Zhang also told Metro Beijing that people could download the app of to their cell phones through, but "currently, this is just a beta version which will be updated soon." Zhang hopes that policy-makers will allow websites operating in the name of public service to function more freely. "I hope government can provide help for websites like us rather than formulating strict rules and regulations that confine us," Zhang said.

3 Xu - unlucky taxi rider


A man surnamed Xu was pricked in the leg by an HIV-positive needle while he was riding in a taxi on August 27, and is suing the taxi company for negligence. His experience raised public concern online about the safety of taking taxis.

However, Xu's misery didn't end there. After the incident, he received an indifferent response from the taxi company and lost his girlfriend, all while the possibility that he could have HIV made him intensely nervous.

Three months later, Xu was proven to be not infected, and he is now able to stand firmly against the taxi company for his rights as a taxi passenger. In November, Xu reached a Metro Beijing reporter with his plan for suing the taxi company. Now, he said that he won't take taxis anymore, sticking to the subway or buses instead. As for his ex-girlfriend who left him once she learned that Xu had the possibility of being infected with HIV after the accident, Xu expressed that "what is done is done" and doesn't want to talk about her any more. The latest news for Xu is that his case has been accepted and will head to court in January.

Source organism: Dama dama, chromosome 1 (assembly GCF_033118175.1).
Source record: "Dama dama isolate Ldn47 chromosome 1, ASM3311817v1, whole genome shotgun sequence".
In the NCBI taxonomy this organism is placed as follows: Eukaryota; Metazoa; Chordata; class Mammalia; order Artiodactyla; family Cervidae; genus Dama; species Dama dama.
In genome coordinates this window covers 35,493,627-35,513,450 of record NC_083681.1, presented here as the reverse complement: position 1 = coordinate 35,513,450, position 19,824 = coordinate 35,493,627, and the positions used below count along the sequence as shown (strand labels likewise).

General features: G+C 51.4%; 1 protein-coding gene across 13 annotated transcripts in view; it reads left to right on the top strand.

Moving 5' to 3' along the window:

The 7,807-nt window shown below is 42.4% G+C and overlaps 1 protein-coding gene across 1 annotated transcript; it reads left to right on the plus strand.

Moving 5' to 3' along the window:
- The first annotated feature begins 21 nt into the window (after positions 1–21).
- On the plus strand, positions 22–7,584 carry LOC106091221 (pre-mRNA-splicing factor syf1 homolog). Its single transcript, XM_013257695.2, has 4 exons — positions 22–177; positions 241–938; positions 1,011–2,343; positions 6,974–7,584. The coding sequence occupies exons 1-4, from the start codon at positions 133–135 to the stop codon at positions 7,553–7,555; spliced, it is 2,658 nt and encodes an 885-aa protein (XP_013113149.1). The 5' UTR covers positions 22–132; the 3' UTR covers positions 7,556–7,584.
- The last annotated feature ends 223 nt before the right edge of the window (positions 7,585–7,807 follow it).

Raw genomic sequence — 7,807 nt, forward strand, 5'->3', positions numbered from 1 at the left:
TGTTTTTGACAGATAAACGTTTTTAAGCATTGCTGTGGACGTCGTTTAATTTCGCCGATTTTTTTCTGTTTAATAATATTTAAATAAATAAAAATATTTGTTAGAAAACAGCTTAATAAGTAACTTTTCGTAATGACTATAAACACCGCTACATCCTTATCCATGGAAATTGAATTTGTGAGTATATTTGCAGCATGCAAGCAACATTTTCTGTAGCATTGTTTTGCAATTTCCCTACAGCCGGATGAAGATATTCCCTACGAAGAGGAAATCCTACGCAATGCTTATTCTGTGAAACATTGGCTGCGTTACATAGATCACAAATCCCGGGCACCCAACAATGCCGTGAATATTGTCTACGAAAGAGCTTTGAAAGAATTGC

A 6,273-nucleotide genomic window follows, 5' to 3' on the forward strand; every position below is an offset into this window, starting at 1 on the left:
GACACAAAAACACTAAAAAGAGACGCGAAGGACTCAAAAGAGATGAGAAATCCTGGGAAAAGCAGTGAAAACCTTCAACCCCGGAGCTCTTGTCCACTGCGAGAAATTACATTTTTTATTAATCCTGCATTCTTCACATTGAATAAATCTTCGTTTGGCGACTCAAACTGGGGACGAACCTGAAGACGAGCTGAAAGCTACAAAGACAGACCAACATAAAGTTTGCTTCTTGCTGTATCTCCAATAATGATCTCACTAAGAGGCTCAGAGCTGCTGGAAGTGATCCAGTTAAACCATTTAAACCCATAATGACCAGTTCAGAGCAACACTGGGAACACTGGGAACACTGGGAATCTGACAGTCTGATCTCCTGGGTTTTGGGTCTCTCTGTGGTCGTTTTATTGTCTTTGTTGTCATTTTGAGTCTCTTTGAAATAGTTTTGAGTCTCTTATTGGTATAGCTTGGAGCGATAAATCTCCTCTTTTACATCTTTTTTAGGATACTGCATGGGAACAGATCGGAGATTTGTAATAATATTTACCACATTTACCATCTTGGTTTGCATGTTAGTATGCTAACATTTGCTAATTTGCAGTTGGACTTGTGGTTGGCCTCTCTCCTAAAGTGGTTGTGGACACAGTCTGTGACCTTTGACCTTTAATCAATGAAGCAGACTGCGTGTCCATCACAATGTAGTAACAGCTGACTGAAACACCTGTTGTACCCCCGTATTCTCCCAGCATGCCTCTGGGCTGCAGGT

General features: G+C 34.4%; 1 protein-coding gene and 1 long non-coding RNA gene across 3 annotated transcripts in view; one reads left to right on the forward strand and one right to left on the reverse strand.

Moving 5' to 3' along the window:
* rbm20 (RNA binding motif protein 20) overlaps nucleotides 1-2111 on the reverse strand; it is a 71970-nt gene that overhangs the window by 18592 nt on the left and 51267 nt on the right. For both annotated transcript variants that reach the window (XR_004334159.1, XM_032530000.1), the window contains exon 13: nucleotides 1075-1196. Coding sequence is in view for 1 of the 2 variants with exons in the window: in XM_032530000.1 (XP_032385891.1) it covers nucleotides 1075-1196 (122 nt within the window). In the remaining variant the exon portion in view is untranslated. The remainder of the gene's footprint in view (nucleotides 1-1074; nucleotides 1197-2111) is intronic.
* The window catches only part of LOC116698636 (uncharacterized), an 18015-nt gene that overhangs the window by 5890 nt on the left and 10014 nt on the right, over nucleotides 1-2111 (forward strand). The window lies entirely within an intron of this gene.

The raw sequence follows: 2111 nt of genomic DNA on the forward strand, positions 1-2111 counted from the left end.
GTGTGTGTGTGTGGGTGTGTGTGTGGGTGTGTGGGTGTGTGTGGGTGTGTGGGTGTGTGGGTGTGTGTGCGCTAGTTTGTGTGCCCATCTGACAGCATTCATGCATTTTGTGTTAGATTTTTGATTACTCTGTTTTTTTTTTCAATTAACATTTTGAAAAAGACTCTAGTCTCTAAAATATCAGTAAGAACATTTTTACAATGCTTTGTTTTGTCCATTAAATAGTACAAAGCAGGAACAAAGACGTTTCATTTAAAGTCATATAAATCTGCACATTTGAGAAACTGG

4 Wang Jia - ALS fighter and fundraiser


Wang Jia, the 28-year-old patient in the later stage of Amyotrophic Lateral Sclerosis (ALS), or Lou Gehrig's disease, as it's known in the US, set up the Wang Jia Foundation - the first foundation aimed at helping ALS sufferers in China. Wang established the foundation on November 4, one month after Metro Beijing published his story. On December 12, Wang was selected as the 2012 Beijing Idol to honor him for sticking with charitable work even while undergoing medical treatments.

Wang spends most of his time designing art that he sells to raise money for the foundation, and he occasionally makes appearances in the media.